We have been putting the Apple iPhone to the test ever since it was launched in the UK. Here’s our verdict on Apple’s mobile phone and iPod, couple with the contract that O2 insists you take out.
One area where EDGE functions perfectly well though is with the built-in applications. The Stocks, Weather, Google Maps and - most importantly - Mail, all work without a glitch under EDGE, and perform adequately under GPRS. Even YouTube videos play back reasonably well under EDGE (although the iPhone doesn’t allow you to load YouTube videos under GPRS).
Of course, the presence of Google Maps throws up another missing feature of the iPhone, the lack of built-in GPS (Global Positioning System). Unlike 3G this feature is hardly ubiquitous in mobile phones, however, it’s very much a consumer technology of the moment and is a big selling point of the iPhone’s main rival, the Nokia N95 (which we notice now comes with 8GB of built-in memory to directly match the iPhone.)
The style matters
But for all these failings, the iPhone has met with almost universal acclaim in the Macworld office. While it may be sorely missing some features, the large screen, multi-touch input, effective email, fantastic web browser and the wonderful animated interface (Core Animation and the stripped-down OS X system at work) make up for a lot of shortcomings. While the iPhone lacks the many features found on other phones, it offers something in abundance that no other phone on the market possesses - style.
Of course, this opens up the handset to accusations of style over substance; that the large screen and animated menu gloss over what is a fairly standard device. But we’re not convinced the style of the iPhone interface is a bad, or even insignificant thing. While the fantastic menu design gives the iPhone a visual flair we’d associate with Apple, it also provides a level of interaction sorely missing in other mobile phones.
Your finger does almost all the navigation, because the iPhone has only four hardware buttons. Once you power it up, sliding your finger across the screen unlocks the phone. Pinching, a two-finger movement, zooms the part of the screen framed by the pinch. Flick or drag your finger to scroll through menus or web pages. The screen will auto-rotate content between landscape and portrait mode, depending on which application you’re using.
For any feature that requires text input, the iPhone displays an on-screen keyboard that you can toggle between qwerty text keys and numbers/symbols. It’s still no match for the hardware keyboard you get on a BlackBerry or Treo, but it certainly beats any standard mobile phone keypad.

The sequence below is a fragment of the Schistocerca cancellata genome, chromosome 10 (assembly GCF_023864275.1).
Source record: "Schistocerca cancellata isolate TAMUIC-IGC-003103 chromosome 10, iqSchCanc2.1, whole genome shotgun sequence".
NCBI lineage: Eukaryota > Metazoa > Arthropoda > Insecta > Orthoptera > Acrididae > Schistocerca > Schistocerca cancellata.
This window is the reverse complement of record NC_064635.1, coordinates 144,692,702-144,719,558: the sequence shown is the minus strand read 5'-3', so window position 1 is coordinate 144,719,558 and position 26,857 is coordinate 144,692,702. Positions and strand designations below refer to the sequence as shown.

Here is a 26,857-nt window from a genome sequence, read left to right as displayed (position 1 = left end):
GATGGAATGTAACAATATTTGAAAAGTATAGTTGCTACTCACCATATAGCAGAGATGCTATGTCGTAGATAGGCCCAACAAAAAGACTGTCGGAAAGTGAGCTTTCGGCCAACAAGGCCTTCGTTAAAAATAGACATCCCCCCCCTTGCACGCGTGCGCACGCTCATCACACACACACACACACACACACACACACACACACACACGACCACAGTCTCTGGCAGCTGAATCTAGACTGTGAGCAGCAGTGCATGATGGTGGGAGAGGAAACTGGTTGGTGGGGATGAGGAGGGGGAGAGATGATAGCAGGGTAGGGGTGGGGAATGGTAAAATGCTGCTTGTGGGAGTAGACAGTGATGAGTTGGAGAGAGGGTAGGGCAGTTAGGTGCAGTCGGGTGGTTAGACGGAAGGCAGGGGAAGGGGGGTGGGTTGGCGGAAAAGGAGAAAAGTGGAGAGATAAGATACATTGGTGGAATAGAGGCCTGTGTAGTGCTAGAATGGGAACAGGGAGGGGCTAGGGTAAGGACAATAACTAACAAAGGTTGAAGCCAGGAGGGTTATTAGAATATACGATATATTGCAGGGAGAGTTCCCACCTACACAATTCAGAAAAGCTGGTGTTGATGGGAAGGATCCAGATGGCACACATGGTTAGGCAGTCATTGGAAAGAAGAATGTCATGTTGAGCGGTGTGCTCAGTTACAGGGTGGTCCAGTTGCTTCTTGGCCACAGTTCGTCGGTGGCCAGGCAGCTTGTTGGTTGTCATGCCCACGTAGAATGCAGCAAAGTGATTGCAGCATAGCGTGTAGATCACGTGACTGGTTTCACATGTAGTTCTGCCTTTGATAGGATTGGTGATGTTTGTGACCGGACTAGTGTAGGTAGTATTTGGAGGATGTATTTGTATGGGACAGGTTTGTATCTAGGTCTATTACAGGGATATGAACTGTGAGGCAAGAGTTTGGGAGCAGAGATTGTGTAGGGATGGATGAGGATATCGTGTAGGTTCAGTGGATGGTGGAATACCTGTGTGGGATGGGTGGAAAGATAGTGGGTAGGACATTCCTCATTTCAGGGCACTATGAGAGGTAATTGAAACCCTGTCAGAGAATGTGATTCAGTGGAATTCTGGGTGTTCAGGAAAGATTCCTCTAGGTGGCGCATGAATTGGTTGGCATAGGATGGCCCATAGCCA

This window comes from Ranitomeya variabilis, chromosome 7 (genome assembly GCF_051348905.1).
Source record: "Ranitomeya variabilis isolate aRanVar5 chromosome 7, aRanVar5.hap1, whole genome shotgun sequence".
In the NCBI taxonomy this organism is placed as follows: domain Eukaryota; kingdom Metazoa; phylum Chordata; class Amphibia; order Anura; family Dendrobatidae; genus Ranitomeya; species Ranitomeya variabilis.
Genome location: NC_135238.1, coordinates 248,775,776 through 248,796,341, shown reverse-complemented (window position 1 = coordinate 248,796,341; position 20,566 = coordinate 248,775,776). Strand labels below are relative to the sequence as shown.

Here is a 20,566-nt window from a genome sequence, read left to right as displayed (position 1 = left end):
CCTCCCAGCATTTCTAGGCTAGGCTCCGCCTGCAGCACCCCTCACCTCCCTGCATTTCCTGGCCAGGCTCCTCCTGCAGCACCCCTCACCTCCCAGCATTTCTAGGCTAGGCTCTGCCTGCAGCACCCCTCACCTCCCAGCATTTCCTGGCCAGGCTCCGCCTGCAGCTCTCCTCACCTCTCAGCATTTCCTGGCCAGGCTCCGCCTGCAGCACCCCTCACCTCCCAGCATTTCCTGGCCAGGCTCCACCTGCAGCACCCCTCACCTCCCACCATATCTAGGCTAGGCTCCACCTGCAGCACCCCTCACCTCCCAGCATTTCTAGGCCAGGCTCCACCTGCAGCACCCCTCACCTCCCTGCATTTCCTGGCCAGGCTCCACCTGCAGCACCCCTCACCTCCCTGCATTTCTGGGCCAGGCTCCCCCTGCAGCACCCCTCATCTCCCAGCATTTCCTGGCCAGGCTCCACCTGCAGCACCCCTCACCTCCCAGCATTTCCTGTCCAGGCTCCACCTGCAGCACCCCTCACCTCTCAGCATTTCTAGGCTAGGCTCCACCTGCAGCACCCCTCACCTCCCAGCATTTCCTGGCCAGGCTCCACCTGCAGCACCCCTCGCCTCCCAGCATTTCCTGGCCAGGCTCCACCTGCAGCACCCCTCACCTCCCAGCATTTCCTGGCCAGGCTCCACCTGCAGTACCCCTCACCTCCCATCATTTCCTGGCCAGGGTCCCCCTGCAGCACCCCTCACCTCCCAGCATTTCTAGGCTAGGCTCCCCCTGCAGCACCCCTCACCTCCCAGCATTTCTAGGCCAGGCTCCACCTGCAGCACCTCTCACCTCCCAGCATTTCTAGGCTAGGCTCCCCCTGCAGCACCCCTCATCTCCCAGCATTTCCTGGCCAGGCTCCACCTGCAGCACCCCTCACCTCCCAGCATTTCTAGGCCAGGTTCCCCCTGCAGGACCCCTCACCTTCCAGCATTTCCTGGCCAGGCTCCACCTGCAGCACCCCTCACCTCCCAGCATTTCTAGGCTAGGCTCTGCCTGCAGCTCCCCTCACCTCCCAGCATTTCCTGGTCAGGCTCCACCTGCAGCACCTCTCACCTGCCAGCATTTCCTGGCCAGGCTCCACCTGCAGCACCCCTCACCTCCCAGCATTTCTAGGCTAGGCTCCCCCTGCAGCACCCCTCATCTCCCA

Most importantly, perhaps, the iPhone works well as a phone. Touch-screen dialling is easy enough, although getting to a numeric keypad requires two taps of the phone icon (the first tap just brings up your contacts). We found this two-step process annoying when attempting to dial a number directly. The iPhone lacks voice dialling, and we’re not convinced we could successfully dial blind, as we can on a hardware keypad.
Most calls sounded good, although the speakerphone is faint (as are the headphones when used for audio calling, oddly). The device also gets overly warm with constant use, and you’ll need to wipe smudges from the glass screen frequently with the included cloth. The screen is smart enough to darken and deactivate some controls while you’re on a call, so you don’t accidentally press something with your cheek. We also loved the visual voicemail feature, because it lets you choose which voice messages (identified by number or address-book name) to listen to first. However, we wish that the phone also had multimedia messaging and instant messaging capabilities (it allows SMS text messaging, of course).
The SMS text messaging uses an iChat style interface, which comes as a revelation. Never before has SMS chat been so great to look at, and so easy to perform. The only problem is that - like the free iChat - it encourages you to text away, which stands at odds with the measly 200 free text messages included in the basic £35 per month contract. After they’re used up you will be paying 12p a text - or be forced to upgrade to the £45 a month contract to get 500 free texts.
Visual Voicemail is another impressive feature, albeit in a less immediately dynamic way than mobile internet or email. After setting up the system it records missed calls and messages in an email style interface. It enables you to quickly skim through messages to home in on the one you want, which is a much faster and more impressive system than phoning up your voicemail and pressing the delete button endlessly.
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